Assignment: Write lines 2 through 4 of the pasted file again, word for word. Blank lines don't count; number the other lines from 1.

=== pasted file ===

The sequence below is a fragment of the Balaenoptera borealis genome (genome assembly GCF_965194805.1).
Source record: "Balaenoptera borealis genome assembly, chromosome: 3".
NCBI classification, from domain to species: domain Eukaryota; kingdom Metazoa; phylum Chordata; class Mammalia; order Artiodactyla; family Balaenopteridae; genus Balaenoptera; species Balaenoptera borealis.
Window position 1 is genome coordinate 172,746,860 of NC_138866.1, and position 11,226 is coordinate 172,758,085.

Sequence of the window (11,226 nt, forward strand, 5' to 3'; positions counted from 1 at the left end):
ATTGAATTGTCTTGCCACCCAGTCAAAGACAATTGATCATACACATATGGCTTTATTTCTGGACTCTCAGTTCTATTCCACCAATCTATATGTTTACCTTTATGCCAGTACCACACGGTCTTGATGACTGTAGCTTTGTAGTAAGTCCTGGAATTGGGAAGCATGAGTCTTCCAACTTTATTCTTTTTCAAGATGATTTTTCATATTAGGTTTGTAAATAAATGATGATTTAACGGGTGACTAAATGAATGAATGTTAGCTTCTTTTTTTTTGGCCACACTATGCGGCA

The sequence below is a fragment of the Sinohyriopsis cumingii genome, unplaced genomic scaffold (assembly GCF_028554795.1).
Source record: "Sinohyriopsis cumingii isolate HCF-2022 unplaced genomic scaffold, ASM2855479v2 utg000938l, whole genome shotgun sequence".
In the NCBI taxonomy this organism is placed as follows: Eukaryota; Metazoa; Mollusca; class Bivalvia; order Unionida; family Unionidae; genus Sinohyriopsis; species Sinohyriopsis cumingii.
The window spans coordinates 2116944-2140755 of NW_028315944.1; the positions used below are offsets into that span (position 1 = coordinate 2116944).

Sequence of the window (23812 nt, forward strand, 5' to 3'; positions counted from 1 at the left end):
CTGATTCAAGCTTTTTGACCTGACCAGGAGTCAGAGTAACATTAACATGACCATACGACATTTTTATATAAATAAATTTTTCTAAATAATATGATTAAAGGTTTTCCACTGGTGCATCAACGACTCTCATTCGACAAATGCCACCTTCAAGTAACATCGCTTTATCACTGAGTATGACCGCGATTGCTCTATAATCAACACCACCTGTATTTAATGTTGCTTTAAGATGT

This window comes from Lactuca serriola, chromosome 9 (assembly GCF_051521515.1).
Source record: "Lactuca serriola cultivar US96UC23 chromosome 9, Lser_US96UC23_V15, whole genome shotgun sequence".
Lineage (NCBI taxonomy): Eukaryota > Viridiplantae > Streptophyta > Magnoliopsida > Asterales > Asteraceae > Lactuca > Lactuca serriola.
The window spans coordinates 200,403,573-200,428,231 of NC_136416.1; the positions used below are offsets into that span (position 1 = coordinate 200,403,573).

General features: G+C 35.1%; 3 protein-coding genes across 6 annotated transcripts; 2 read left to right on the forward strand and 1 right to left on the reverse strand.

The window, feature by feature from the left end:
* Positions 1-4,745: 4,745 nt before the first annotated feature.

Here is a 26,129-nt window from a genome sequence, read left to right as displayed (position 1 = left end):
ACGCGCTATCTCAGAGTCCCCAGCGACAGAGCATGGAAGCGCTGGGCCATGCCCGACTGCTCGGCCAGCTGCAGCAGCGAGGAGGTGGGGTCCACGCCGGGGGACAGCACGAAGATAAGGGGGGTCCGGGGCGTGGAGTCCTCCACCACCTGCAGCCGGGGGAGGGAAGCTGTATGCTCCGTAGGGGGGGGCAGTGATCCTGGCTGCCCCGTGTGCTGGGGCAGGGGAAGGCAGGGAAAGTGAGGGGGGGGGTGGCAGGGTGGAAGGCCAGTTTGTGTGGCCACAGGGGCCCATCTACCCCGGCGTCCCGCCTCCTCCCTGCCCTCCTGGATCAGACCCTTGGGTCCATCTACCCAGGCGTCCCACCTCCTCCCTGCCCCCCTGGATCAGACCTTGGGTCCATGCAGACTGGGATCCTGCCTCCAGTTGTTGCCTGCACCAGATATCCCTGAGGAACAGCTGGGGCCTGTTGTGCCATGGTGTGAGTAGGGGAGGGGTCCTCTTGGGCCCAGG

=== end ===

Source record: "Balaenoptera borealis genome assembly, chromosome: 3".
NCBI classification, from domain to species: domain Eukaryota; kingdom Metazoa; phylum Chordata; class Mammalia; order Artiodactyla; family Balaenopteridae; genus Balaenoptera; species Balaenoptera borealis.
Window position 1 is genome coordinate 172,746,860 of NC_138866.1, and position 11,226 is coordinate 172,758,085.